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Diazepam is the generic version of Valium. It is used to relieve anxiety, muscle spasms, and seizures and to control agitation caused by alcohol withdrawal. This medication is sometimes prescribed for other uses; ask your doctor or pharmacist for more information.


Diazepam (dye-AZ-e-pam) is a benzodiazepine used to treat anxiety, alcohol withdrawal, and muscle spasms. It may also be used to treat seizures, insomnia, and other conditions as determined by your doctor.

How to take

Take Diazepam exactly as prescribed. If you are taking Diazepam for epilepsy, make sure you take it every day at the same time. Follow the directions for using this medicine provided by your doctor.

Side effects

Consult your doctor if any of these most common side effects persist or become bothersome: blurred vision, dizziness, drowsiness, dry mouth, fatigue, headaches, in-coordination, short-term memory loss, weakness. Seek medical attention right away if any of these severe side effects occur: severe allergic reactions (rash, hives, itching, difficulty breathing, tightness in the chest, swelling of the mouth, face, lips, or tongue); anxiety, chest pain, difficulty breathing, difficulty sleeping, difficulty speaking, hallucinations, inability to control urination, increased muscle spasms, interrupted breathing, involuntary eye movement, sleep disturbances, stimulation, sudden rage, yellowing of the skin or eyes. Symptoms may include clumsiness, coma, confusion, deep sleep, loss of consciousness, slow reflexes. If you suspect an overdose of Diazepam, seek medical attention immediately.


Inform your doctor or pharmacist if you have any medical conditions, especially if any of the following apply to you: if you are pregnant, planning to become pregnant, or are breast-feeding; if you are taking any prescription or nonprescription medicine, herbal preparation, or dietary supplement; if you have allergies to medicines, foods, or other substances. Inform your doctor or pharmacist if you have glaucoma or a predisposition for glaucoma, liver problems, lung problems or chronic obstructive pulmonary disease (COPD), muscle problems, depression, suicidal tendencies, a blood disorder known as porphyria, or a history of alcohol or other substance abuse or dependence.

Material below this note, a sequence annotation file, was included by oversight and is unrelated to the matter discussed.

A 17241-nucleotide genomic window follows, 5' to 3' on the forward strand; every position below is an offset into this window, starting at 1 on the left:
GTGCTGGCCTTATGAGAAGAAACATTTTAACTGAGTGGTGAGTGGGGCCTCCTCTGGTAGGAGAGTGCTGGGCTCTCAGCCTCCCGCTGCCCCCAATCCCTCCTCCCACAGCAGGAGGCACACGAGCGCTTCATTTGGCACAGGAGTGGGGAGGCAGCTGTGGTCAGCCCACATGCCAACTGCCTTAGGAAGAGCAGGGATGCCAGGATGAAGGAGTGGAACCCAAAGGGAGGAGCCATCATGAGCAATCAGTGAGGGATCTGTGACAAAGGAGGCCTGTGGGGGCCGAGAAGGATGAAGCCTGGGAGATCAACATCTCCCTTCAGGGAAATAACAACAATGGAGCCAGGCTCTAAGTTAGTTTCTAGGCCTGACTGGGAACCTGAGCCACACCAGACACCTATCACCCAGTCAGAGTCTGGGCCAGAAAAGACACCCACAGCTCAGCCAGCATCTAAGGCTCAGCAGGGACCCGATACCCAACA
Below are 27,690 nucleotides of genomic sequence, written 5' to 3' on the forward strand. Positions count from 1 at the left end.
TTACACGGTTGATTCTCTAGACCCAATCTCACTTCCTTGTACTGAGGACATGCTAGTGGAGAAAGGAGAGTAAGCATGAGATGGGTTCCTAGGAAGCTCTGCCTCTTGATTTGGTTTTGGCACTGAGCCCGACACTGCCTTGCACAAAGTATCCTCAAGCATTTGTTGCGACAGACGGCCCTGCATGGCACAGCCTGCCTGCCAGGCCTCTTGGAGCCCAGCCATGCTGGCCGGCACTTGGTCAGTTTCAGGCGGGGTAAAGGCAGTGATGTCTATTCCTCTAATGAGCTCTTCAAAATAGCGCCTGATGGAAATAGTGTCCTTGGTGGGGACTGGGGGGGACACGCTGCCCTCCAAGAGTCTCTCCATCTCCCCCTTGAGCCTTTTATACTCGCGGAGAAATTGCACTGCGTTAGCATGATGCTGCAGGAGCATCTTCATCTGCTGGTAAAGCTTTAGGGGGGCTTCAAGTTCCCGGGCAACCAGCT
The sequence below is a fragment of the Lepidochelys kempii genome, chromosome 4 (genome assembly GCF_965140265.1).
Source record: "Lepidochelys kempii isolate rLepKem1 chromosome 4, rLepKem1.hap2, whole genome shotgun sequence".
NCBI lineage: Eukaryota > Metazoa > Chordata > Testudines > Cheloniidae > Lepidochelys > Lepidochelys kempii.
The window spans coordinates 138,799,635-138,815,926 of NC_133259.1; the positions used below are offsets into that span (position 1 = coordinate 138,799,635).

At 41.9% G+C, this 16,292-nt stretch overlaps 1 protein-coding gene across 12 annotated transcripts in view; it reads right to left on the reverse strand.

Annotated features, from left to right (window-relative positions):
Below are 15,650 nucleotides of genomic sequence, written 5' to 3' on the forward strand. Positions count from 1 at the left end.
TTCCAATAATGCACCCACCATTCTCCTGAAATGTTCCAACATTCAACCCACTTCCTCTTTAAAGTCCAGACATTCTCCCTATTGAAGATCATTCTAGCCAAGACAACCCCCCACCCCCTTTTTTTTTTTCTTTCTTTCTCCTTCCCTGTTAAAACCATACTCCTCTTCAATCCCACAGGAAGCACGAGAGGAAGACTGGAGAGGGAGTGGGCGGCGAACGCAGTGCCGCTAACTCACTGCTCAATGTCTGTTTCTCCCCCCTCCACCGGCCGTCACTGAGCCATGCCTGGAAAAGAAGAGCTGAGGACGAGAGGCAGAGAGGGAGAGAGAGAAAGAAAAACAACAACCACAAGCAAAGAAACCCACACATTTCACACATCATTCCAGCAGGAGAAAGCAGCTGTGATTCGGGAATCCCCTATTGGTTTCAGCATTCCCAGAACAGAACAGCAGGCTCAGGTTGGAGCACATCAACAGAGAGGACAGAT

Diazepam may cause drowsiness, dizziness, or blurred vision. These effects may worsen if you take it with alcohol or certain medicines. Use Diazepam with caution. Do not drive or perform other possibly unsafe tasks until you know how you react to it. Do not drink alcohol or use medicines that may cause drowsiness (e.g., sleep aids, muscle relaxers) while you are using Diazepam; it may add to their effects. Ask your pharmacist if you have questions about which medicines may cause drowsiness. If you are taking Diazepam for seizures, carry an ID card at all times that says you have seizure disorder and you take Diazepam.

If you think you may be pregnant, contact your doctor. You will need to discuss the benefits and risks of using this medicine while you are pregnant. Diazepam may cause harm to the fetus. Diazepam is found in breast milk. Do not breast-feed while using Diazepam.

When used for long periods of time or at high doses, Diazepam may not work as well and may require higher doses to obtain the same effect as when originally taken. Talk with your doctor if Diazepam stops working well. Do not take more than prescribed. Some people who use Diazepam for a long time may develop a need to continue taking it. People who take high doses are also at risk. If you stop taking Diazepam suddenly, you may have withdrawal symptoms. These may include convulsions, tremor, stomach and muscle cramps; vomiting, or sweating. Do not suddenly stop taking Diazepam without first checking with your doctor.

Drug interactions

Some medicines may interact with Diazepam. Inform your health care provider if you are taking any other medicines, especially any of the following: Hydantoins (e.g., phenytoin), rifampin, or St. John's wort because they may decrease Diazepam's effectiveness; Clozapine, diltiazem, disulfiram, HIV protease inhibitors (e.g., ritonavir), narcotic pain relievers (e.g., morphine, codeine), nefazodone, omeprazole, sodium oxybate (GHB), or valproic acid, because side effects such as increased sedation and confusion may occur; Hydantoins (e.g., phenytoin), narcotic pain relievers (e.g., morphine, codeine), sodium oxybate (GHB), succinylcholine, or tricyclic antidepressants (e.g., amitriptyline) because the risk of their side effects may be increased by Diazepam.

This may not be a complete list of all the interactions that may occur. Ask your health care provider if Diazepam may interact with other medicines that you take. Consult with your health care provider before you start, stop, or change the dose of any medicine.

Missed dose

If you miss a dose of Diazepam and you are taking it regularly, take it as soon as possible. If several hours have passed or if its nearing time for the next dose, do not double the dose to catch up, unless advised by your health care provider. Do not take 2 doses at once.


Store at room temperature between 59 and 86 degrees F (15-30 degrees C) away from light and moisture. Keep this medication and all other medications out of the reach of children.